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Project Flogo Launches Native Machine Learning Capabilities

Blog: The Tibco Blog

At TIBCO NOW last week, I had the pleasure of announcing and demonstrating native machine learning capabilities, directly within Flogo Flows at the edge, directly on device without any networking requirements—all of the inferencing and aggregation is happening on device! What does this mean? Well, in some cases, it can lower operational costs up to 85% and users can begin to look at implementing use cases that were not possible before due to the potential latency and network traffic required to stream and run models in the cloud. This is truly the next phase of IoT edge computing!

Last week, we launched with support for Google TensorFlow and TIBCO Statistica. Let’s break this down a bit. First and foremost, with TensorFlow you’ll use Python to write your training script and export the saved model. Flogo supports the use the higher-level TensorFlow tf.estimator API to abstract away the low-level coding of the graph itself. The tf.estimator package exposes a model export method from Python, which will export the trained model protobuf (the file format used by TF) to a directory, that can be zipped up and passed directly to Flogo for native inferencing. Flogo takes the protobuf zip file (or path), decompresses, and executes within the Golang runtime via a CGO wrapping for the dynamically linked libtensorflow.so. This means that you don’t need Python on the edge device nor do you need to have anything installed from TensorFlow, other than the OS-specific dynamic library that is linked at runtime.

From within Flogo, you simply add the Flogo ML Inferencing activity, where you specify the location to the compressed model file (or path itself). You’ll also need to configure the activity with a few specifics—the model location (a path on the edge device or a zip file location), the input tensor name, and finally, a collection of features that are used to populate the graph for inferencing. An additional field titled ‘framework’ must be specified. Currently, ‘Tensorflow’ is the only available option, however, the activity has been developed with an extensible contribution model enabling additional backend deep learning frameworks to be plugged in and the activity will work just as it does today.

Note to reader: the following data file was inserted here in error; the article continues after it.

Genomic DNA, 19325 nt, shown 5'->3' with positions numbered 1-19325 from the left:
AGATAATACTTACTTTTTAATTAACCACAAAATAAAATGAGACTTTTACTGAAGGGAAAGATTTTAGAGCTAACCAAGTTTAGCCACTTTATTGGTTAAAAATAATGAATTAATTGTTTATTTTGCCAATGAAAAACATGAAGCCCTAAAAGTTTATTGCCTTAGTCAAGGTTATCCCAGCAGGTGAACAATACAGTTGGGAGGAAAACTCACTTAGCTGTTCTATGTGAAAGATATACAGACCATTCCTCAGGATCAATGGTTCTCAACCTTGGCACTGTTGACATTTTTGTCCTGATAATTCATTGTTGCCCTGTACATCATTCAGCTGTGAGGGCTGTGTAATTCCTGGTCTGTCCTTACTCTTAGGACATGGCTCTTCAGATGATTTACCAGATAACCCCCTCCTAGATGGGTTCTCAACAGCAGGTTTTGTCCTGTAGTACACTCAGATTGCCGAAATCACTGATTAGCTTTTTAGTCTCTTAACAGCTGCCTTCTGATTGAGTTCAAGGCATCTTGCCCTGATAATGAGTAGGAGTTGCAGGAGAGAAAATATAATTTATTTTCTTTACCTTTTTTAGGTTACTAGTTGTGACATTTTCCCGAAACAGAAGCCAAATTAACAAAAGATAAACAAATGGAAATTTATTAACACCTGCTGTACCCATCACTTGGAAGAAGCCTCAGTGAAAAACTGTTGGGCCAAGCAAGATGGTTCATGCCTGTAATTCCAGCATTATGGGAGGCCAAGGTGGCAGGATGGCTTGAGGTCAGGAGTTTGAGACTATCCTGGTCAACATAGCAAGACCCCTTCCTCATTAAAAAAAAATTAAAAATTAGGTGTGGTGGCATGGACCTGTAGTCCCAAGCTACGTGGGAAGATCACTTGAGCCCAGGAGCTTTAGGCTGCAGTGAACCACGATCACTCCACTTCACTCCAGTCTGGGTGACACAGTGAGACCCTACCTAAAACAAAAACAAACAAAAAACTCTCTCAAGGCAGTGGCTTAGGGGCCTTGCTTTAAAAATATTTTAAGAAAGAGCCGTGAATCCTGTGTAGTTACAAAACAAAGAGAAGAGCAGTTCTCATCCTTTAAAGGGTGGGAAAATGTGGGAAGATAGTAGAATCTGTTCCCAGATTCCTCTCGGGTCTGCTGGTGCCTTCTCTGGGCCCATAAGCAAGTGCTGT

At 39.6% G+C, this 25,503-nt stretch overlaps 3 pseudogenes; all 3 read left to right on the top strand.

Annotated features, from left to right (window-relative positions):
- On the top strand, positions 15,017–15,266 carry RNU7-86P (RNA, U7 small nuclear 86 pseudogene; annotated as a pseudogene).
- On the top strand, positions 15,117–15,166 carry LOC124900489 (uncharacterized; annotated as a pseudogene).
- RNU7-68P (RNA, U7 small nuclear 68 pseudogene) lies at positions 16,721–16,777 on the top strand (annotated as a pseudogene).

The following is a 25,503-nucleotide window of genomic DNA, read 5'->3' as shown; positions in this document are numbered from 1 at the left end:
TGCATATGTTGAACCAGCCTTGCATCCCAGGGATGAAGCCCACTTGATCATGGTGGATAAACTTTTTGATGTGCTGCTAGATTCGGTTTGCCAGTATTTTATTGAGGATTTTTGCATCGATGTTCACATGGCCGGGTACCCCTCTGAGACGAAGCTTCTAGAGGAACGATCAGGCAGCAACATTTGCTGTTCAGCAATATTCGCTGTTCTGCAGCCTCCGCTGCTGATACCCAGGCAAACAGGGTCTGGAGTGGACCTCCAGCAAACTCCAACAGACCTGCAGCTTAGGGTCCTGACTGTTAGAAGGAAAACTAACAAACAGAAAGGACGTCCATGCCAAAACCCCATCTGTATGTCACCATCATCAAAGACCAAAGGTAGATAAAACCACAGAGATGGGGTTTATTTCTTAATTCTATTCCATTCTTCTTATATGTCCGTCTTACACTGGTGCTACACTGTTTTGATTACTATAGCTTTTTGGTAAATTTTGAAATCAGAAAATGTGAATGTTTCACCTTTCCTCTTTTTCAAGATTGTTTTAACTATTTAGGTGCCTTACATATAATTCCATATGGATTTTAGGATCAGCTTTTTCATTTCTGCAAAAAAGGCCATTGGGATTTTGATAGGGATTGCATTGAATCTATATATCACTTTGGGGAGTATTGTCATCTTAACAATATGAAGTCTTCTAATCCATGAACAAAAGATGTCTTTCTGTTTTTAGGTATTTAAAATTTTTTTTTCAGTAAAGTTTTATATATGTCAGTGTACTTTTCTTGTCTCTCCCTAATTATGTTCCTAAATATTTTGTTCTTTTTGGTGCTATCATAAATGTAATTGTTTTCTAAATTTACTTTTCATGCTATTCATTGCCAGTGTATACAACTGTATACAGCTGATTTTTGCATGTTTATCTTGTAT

The output of the activity is a complex object containing a collection of results. Let’s go ahead and take an example. At TIBCO NOW in San Diego, I demonstrated the capabilities via a Raspberry Pi, with a Flogo Flow and DNN model built in TensorFlow, to do classification of data from an accelerometer. The Flogo Flow aggregated the data over a period of 50ms and collected 11 aggregated results, and every 500ms passed this data to the TensorFlow model for scoring. The output of the TensorFlow model are the various classifications (walking, jogging, and standing) along with the probabilities of each. The results were delivered in ~60ms with >99% accuracy!

Demo shown at TIBCO Now demonstrating on device data classification with TensorFlow

Demo shown at TIBCO Now demonstrating on device data classification with TensorFlow

The demo along with the Python training code and sample training data sets will be made available on the Flogo GitHub page

Okay, let’s take a look at the TIBCO Statistica support now, shall we? TIBCO Statistica provides a wide variety of comprehensive stats and machine learning capabilities in a visual workflow. To put it another way, much of what you’re doing in Python code to leverage TensorFlow, would be done graphically within the Statistica UI. Statistica is a powerful tool that has developed over time. What I want to focus on is the new addition to natively export models as Flogo Activities.

TIBCO Statistica training and exporting a model for use within Flogo

TIBCO Statistica training and exporting a model for use within Flogo

The export to Flogo will produce all of the Golang code and the JSON metadata data required by Flogo to execute the model directly within a Flogo Flow. You’ll just need to take the exported bundle from Statistica and place it within a git repo and install in Flogo WebUI (or manually add the ref to your Flogo app JSON). Then, just send the device data to this activity for inferencing.  See the screenshot below of a Statistica produced Flogo Activity within Flogo WebUI.

Boosted Tree model implemented as a Flogo Activity

Boosted Tree model implemented as a Flogo Activity

More details to come, including a catalog of sample TensorFlow and Statistica models, tutorials, and documentation. Check the Flogo GitHub page regularly for updates (and of course share your feedback via GitHub issues)!

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